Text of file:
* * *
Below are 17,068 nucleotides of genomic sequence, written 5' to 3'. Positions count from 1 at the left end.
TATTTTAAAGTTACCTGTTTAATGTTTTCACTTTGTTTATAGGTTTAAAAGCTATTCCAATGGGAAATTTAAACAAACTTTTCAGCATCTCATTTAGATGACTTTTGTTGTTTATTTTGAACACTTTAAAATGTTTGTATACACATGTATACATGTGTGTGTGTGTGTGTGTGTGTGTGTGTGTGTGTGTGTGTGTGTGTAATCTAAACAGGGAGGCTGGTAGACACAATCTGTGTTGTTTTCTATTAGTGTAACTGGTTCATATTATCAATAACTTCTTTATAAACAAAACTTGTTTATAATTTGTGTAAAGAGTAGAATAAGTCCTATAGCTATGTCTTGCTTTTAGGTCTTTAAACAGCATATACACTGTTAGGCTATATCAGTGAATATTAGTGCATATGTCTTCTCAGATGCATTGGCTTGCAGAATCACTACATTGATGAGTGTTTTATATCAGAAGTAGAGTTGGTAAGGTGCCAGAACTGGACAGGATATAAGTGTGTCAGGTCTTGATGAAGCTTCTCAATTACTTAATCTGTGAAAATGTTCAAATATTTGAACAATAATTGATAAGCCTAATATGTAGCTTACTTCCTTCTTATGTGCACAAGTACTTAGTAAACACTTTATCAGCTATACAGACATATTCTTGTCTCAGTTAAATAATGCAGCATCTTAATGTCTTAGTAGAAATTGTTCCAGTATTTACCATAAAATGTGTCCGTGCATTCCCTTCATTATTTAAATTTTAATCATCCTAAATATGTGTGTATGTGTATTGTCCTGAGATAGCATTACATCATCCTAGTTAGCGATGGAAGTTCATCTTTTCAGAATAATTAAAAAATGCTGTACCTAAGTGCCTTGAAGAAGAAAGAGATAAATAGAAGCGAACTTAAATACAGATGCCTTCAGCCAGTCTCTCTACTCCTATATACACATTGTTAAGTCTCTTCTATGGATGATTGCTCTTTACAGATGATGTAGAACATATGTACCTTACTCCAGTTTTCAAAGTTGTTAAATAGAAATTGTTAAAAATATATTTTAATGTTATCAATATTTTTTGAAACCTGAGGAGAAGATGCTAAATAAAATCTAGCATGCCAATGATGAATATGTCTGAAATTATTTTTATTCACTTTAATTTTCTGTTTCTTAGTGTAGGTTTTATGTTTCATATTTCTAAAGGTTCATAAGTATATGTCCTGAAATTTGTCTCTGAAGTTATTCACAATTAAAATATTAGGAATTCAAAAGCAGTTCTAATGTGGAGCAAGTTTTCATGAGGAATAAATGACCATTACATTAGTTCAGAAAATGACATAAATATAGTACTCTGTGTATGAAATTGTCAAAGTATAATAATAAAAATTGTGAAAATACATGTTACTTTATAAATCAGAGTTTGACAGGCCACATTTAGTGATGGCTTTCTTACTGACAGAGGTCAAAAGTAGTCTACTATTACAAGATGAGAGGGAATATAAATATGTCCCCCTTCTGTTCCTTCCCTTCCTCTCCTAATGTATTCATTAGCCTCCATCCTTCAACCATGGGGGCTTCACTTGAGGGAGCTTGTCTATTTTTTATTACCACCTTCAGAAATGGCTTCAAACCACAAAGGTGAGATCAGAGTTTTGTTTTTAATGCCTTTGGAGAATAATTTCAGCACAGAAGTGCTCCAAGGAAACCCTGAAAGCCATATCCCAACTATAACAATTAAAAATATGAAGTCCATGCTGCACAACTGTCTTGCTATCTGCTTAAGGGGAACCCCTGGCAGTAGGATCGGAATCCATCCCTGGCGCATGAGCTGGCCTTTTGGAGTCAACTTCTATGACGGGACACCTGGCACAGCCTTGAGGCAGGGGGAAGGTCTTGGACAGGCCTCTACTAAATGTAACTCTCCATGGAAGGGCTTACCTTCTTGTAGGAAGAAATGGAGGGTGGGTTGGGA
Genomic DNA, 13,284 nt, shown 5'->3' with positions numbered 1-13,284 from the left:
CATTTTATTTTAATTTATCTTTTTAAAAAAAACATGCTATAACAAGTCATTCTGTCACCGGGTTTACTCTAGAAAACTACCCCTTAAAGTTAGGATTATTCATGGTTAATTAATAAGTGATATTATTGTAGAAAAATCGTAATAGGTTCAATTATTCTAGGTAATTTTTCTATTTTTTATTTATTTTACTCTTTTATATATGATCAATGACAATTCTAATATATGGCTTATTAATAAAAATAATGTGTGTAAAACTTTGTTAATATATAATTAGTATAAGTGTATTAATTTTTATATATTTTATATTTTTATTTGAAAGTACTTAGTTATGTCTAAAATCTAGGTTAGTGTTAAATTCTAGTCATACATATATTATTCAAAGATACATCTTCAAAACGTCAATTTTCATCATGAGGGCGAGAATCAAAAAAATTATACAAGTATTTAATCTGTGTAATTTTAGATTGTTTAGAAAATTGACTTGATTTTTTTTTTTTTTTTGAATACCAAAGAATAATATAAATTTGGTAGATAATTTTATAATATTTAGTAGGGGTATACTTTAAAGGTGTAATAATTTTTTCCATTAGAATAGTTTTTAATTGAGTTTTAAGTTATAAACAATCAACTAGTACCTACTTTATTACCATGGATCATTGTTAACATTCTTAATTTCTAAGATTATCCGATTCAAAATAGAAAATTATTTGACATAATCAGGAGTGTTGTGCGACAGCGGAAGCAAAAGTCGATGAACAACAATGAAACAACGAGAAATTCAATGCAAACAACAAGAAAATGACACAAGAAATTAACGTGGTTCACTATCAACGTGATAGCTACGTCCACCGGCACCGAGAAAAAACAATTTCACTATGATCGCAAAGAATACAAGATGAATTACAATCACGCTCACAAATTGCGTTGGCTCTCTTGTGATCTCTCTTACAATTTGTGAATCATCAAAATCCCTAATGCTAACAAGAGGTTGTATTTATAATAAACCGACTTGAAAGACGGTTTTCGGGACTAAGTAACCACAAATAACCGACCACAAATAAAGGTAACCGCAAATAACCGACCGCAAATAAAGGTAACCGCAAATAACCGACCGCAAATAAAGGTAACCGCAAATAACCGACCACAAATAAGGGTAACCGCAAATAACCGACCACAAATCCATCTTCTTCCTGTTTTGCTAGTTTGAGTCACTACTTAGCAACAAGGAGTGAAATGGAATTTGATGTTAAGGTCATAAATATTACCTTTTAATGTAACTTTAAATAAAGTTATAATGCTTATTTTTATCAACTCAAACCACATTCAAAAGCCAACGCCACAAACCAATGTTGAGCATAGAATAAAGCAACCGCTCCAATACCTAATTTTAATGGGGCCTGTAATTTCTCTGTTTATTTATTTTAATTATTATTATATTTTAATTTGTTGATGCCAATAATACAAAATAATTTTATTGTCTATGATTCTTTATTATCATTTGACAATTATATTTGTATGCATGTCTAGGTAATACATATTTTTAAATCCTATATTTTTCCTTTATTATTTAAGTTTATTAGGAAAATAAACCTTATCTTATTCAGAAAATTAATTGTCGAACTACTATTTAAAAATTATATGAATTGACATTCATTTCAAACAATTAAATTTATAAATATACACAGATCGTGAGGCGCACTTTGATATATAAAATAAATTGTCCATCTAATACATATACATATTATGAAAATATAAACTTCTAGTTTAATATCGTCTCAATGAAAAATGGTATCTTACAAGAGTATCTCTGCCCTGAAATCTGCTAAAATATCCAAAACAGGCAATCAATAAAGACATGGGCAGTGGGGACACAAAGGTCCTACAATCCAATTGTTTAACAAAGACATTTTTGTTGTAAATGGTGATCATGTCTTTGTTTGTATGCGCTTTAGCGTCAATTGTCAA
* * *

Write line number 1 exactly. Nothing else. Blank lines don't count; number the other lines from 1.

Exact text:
Below are 17,068 nucleotides of genomic sequence, written 5' to 3'. Positions count from 1 at the left end.